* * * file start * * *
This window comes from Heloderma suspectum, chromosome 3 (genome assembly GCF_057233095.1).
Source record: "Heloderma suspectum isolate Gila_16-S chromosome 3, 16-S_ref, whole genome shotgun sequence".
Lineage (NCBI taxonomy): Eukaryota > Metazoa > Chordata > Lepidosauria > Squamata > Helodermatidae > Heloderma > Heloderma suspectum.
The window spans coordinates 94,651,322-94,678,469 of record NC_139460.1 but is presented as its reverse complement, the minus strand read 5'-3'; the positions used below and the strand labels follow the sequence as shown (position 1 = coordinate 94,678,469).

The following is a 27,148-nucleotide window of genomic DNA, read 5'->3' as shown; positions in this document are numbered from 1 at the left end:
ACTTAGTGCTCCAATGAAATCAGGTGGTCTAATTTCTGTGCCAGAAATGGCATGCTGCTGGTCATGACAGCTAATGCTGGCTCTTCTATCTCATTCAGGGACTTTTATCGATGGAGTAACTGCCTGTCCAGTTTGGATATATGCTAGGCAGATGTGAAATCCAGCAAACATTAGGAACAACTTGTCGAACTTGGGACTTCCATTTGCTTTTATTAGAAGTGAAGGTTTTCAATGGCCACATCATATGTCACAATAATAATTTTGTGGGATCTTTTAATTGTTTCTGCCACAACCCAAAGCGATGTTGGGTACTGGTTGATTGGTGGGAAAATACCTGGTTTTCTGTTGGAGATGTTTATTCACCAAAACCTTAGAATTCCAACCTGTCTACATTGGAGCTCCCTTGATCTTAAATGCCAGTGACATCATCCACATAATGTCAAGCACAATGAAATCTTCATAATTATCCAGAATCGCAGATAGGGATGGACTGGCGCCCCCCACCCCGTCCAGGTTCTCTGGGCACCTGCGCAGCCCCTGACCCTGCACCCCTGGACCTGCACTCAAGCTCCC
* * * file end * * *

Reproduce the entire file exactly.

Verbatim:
This window comes from Heloderma suspectum, chromosome 3 (genome assembly GCF_057233095.1).
Source record: "Heloderma suspectum isolate Gila_16-S chromosome 3, 16-S_ref, whole genome shotgun sequence".
Lineage (NCBI taxonomy): Eukaryota > Metazoa > Chordata > Lepidosauria > Squamata > Helodermatidae > Heloderma > Heloderma suspectum.
The window spans coordinates 94,651,322-94,678,469 of record NC_139460.1 but is presented as its reverse complement, the minus strand read 5'-3'; the positions used below and the strand labels follow the sequence as shown (position 1 = coordinate 94,678,469).

The following is a 27,148-nucleotide window of genomic DNA, read 5'->3' as shown; positions in this document are numbered from 1 at the left end:
ACTTAGTGCTCCAATGAAATCAGGTGGTCTAATTTCTGTGCCAGAAATGGCATGCTGCTGGTCATGACAGCTAATGCTGGCTCTTCTATCTCATTCAGGGACTTTTATCGATGGAGTAACTGCCTGTCCAGTTTGGATATATGCTAGGCAGATGTGAAATCCAGCAAACATTAGGAACAACTTGTCGAACTTGGGACTTCCATTTGCTTTTATTAGAAGTGAAGGTTTTCAATGGCCACATCATATGTCACAATAATAATTTTGTGGGATCTTTTAATTGTTTCTGCCACAACCCAAAGCGATGTTGGGTACTGGTTGATTGGTGGGAAAATACCTGGTTTTCTGTTGGAGATGTTTATTCACCAAAACCTTAGAATTCCAACCTGTCTACATTGGAGCTCCCTTGATCTTAAATGCCAGTGACATCATCCACATAATGTCAAGCACAATGAAATCTTCATAATTATCCAGAATCGCAGATAGGGATGGACTGGCGCCCCCCACCCCGTCCAGGTTCTCTGGGCACCTGCGCAGCCCCTGACCCTGCACCCCTGGACCTGCACTCAAGCTCCC